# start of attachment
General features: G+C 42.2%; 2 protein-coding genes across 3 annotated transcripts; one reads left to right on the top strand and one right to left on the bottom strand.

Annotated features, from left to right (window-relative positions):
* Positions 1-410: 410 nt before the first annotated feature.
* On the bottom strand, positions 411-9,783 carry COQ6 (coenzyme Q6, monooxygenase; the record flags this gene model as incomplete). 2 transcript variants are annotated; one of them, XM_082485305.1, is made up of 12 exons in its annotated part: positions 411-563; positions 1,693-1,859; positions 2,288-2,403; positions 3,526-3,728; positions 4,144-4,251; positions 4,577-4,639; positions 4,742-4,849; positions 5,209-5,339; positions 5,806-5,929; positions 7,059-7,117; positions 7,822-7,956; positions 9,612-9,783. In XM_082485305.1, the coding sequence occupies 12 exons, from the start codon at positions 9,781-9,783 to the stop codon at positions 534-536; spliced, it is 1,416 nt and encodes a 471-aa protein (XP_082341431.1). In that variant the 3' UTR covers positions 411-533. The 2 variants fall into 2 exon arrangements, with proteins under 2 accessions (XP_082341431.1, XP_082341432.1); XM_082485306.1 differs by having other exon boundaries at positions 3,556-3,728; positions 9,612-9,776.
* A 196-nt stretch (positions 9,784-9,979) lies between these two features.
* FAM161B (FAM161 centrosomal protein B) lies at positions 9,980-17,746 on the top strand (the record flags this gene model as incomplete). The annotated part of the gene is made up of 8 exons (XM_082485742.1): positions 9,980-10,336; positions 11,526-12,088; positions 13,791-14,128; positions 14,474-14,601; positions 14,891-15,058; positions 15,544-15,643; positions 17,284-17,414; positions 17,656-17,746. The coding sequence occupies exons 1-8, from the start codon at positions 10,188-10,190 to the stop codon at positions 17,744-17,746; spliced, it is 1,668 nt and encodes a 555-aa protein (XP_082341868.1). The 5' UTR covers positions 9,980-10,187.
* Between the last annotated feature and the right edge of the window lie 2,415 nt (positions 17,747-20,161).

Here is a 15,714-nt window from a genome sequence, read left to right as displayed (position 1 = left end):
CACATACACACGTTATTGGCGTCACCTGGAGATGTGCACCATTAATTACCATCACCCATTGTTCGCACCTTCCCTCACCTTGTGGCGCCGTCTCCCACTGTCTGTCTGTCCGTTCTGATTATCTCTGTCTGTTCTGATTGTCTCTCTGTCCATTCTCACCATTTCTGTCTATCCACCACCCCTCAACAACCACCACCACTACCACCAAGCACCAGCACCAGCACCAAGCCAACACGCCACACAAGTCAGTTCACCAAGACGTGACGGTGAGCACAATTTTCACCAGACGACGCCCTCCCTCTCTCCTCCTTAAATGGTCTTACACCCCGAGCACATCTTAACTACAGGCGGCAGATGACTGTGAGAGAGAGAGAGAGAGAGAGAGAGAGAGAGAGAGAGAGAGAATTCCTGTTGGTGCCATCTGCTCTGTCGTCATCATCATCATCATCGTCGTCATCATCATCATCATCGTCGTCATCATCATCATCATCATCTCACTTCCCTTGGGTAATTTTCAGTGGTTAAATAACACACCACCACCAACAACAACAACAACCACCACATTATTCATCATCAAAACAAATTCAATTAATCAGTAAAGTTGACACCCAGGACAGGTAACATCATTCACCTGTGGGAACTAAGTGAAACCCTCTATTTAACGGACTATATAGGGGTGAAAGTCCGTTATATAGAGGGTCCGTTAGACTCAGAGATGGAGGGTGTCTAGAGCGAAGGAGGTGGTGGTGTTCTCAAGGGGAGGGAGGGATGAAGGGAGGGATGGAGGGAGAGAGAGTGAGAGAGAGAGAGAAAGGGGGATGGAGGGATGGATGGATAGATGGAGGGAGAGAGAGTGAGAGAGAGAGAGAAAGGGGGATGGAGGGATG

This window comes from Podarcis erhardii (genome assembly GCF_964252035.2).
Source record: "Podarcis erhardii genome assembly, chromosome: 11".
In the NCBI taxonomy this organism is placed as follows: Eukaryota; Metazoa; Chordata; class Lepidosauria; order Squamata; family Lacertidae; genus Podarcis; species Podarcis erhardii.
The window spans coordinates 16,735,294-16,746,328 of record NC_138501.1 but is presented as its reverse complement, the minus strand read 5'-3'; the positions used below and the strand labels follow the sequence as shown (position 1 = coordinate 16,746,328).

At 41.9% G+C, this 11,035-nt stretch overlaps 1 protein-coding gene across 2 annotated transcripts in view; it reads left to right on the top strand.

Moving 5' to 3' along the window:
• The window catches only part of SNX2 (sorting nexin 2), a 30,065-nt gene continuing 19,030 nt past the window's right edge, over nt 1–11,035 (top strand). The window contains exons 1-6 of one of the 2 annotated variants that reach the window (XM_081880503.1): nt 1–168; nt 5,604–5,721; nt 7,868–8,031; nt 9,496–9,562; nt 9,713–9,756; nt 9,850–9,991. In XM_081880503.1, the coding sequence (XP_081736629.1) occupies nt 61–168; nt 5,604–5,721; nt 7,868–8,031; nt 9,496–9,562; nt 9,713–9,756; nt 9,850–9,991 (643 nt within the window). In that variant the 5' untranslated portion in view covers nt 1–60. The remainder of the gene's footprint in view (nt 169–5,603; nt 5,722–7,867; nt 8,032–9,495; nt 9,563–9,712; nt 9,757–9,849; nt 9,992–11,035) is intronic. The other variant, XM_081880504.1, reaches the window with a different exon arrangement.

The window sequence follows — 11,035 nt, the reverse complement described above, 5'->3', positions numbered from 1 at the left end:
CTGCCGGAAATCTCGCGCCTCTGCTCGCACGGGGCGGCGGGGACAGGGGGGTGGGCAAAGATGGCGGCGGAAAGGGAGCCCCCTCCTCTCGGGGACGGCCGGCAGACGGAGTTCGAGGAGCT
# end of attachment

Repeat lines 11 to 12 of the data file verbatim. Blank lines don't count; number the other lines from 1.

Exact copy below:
Source record: "Podarcis erhardii genome assembly, chromosome: 11".
In the NCBI taxonomy this organism is placed as follows: Eukaryota; Metazoa; Chordata; class Lepidosauria; order Squamata; family Lacertidae; genus Podarcis; species Podarcis erhardii.